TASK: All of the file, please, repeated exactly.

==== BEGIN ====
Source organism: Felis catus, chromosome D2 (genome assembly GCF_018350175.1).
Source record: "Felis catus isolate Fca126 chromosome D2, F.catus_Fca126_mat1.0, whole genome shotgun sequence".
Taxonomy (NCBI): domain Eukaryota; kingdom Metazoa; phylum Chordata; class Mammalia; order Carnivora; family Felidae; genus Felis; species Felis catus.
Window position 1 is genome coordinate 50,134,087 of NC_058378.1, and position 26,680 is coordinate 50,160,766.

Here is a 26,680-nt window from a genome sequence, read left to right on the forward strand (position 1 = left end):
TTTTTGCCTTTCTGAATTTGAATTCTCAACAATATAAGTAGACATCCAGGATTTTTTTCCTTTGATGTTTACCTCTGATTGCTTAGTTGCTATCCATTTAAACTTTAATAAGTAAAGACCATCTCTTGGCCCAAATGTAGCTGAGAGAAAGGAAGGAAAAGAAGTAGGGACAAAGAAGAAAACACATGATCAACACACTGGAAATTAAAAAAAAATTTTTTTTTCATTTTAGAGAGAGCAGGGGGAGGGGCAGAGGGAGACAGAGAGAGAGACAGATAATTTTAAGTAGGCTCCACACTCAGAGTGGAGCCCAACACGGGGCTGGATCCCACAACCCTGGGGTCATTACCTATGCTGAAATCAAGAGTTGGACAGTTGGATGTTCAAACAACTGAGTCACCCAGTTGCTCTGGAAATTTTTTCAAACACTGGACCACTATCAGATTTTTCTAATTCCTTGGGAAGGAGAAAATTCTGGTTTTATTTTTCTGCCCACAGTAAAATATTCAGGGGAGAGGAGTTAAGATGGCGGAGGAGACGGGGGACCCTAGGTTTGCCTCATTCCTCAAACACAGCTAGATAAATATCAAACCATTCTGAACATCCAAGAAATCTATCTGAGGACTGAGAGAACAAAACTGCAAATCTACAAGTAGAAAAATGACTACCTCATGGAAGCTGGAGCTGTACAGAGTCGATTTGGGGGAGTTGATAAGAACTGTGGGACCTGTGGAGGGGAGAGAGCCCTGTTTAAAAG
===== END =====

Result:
Source organism: Felis catus, chromosome D2 (genome assembly GCF_018350175.1).
Source record: "Felis catus isolate Fca126 chromosome D2, F.catus_Fca126_mat1.0, whole genome shotgun sequence".
Taxonomy (NCBI): domain Eukaryota; kingdom Metazoa; phylum Chordata; class Mammalia; order Carnivora; family Felidae; genus Felis; species Felis catus.
Window position 1 is genome coordinate 50,134,087 of NC_058378.1, and position 26,680 is coordinate 50,160,766.

Here is a 26,680-nt window from a genome sequence, read left to right on the forward strand (position 1 = left end):
TTTTTGCCTTTCTGAATTTGAATTCTCAACAATATAAGTAGACATCCAGGATTTTTTTCCTTTGATGTTTACCTCTGATTGCTTAGTTGCTATCCATTTAAACTTTAATAAGTAAAGACCATCTCTTGGCCCAAATGTAGCTGAGAGAAAGGAAGGAAAAGAAGTAGGGACAAAGAAGAAAACACATGATCAACACACTGGAAATTAAAAAAAAATTTTTTTTTCATTTTAGAGAGAGCAGGGGGAGGGGCAGAGGGAGACAGAGAGAGAGACAGATAATTTTAAGTAGGCTCCACACTCAGAGTGGAGCCCAACACGGGGCTGGATCCCACAACCCTGGGGTCATTACCTATGCTGAAATCAAGAGTTGGACAGTTGGATGTTCAAACAACTGAGTCACCCAGTTGCTCTGGAAATTTTTTCAAACACTGGACCACTATCAGATTTTTCTAATTCCTTGGGAAGGAGAAAATTCTGGTTTTATTTTTCTGCCCACAGTAAAATATTCAGGGGAGAGGAGTTAAGATGGCGGAGGAGACGGGGGACCCTAGGTTTGCCTCATTCCTCAAACACAGCTAGATAAATATCAAACCATTCTGAACATCCAAGAAATCTATCTGAGGACTGAGAGAACAAAACTGCAAATCTACAAGTAGAAAAATGACTACCTCATGGAAGCTGGAGCTGTACAGAGTCGATTTGGGGGAGTTGATAAGAACTGTGGGACCTGTGGAGGGGAGAGAGCCCTGTTTAAAAG